Noise Or Signal?

From the second half of last week through the first half of this week, the S&P 500 rallied. It surpassed our target of 2700 and made it to almost 2740, retracing more nearly 2/3 of the decline from the record high set last September. It stalled ahead of the 200-day moving average, which had previously offered support declines. The S&P 500 pulled back in the second half of the week. The fact the three-day decline is the longest so far here in 2019 is also a revelation about the recovery from the December swoon. 

Trade and growth concerns are widely cited culprit. I had an opportunity to join Jonathan Farro on the Bloomberg set explain why I thought these narratives were making mountains out of molehills (click here for three-minute video). Our information set did not really change in the middle of the week. US-China trade talks continue. Trump and Xi's meeting was never confirmed and it looks like there may not be one before the early March deadline. Even though conventional wisdom holds that a deal requires the two Presidents face-to-face, the lack of a meeting does not necessarily mean that the tariff freeze will not be extended.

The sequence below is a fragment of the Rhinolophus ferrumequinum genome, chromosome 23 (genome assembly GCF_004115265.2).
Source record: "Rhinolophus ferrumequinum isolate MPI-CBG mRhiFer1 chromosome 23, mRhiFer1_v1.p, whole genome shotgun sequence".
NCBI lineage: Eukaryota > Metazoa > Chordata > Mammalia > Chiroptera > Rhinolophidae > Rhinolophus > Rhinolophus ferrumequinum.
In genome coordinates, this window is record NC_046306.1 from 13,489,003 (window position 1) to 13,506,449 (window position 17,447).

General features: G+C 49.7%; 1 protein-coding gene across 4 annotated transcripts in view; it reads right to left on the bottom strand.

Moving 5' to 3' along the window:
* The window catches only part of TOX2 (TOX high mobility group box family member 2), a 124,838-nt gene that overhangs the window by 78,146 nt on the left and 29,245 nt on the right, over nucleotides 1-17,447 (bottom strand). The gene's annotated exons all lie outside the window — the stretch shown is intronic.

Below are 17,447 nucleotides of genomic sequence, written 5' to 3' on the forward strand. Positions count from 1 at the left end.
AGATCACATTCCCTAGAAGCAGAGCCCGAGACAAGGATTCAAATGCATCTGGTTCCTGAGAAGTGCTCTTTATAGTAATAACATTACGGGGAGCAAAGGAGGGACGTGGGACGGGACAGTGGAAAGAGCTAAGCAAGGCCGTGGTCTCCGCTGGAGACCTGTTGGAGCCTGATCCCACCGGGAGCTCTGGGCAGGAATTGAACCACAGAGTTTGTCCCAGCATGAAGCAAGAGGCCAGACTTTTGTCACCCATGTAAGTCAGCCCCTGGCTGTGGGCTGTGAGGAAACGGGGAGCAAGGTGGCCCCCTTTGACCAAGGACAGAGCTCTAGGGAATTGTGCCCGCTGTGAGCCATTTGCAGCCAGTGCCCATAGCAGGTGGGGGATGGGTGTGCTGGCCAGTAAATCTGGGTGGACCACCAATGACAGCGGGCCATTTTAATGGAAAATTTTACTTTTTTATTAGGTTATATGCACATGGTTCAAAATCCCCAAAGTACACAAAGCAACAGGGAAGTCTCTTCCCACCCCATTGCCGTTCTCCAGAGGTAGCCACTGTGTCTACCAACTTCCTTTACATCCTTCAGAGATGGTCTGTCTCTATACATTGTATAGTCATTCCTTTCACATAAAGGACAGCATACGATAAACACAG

Of course, the trade talks are difficult. On the one hand, the US wants China to embrace "free markets," but on the other hand, the US wants outcomes that it does not want to leave to the markets, like the large trade imbalance. It wants a stronger yuan, but it is critical of intervention. Moreover, the S&P sectors that were the hardest hit, like energy and financials have little to do with the trade talks.  

In this discussion with Farro, Brian Nick the Chief Investment Strategist at Nuveen and Keith Parker, head of US equity strategy at UBS, I try to make the case that weak growth is a late 2018 story. The 2019 story is the adjustment of policy. The Fed has long anticipated reducing the pace of hikes this year after four last year. A pause had been foretold. And press conferences after every FOMC meeting, as other major central banks do, give the Fed more flexibility. After all, since the crisis, it has only changed rates at meetings followed by a press conference.  

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Read more by Marc on his site Marc to Market.

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Gary Anderson 7 months ago Contributor's comment

The problem is, the USA wants China to embrace free markets in China, but not in the USA.